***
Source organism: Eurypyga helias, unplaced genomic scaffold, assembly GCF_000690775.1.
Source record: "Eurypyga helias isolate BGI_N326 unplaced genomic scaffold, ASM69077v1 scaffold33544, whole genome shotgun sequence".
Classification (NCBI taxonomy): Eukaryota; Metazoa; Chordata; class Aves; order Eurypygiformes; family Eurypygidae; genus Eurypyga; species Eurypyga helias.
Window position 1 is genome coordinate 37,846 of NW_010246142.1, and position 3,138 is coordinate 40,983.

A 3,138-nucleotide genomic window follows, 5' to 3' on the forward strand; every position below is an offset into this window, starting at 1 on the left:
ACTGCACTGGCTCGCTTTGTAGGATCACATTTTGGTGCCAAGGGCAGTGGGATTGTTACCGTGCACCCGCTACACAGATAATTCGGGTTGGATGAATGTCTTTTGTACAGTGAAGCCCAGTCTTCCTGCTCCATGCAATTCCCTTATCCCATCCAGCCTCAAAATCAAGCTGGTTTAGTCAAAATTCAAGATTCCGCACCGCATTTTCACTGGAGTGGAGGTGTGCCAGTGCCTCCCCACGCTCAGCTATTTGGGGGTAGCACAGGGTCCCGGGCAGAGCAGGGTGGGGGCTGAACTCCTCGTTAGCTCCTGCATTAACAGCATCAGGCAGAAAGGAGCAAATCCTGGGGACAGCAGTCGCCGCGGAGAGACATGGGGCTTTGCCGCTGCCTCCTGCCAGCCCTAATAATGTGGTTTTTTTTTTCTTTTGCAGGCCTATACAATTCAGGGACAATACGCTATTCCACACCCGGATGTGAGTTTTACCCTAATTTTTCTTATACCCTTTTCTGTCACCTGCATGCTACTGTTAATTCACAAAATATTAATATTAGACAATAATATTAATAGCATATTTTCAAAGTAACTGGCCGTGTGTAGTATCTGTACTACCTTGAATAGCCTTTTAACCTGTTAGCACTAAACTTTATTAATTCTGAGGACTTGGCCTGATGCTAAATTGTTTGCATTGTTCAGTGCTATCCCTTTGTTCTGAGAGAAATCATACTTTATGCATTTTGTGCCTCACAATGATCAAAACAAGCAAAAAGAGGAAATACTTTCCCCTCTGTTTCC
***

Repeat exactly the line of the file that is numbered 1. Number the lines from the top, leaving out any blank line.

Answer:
Source organism: Eurypyga helias, unplaced genomic scaffold, assembly GCF_000690775.1.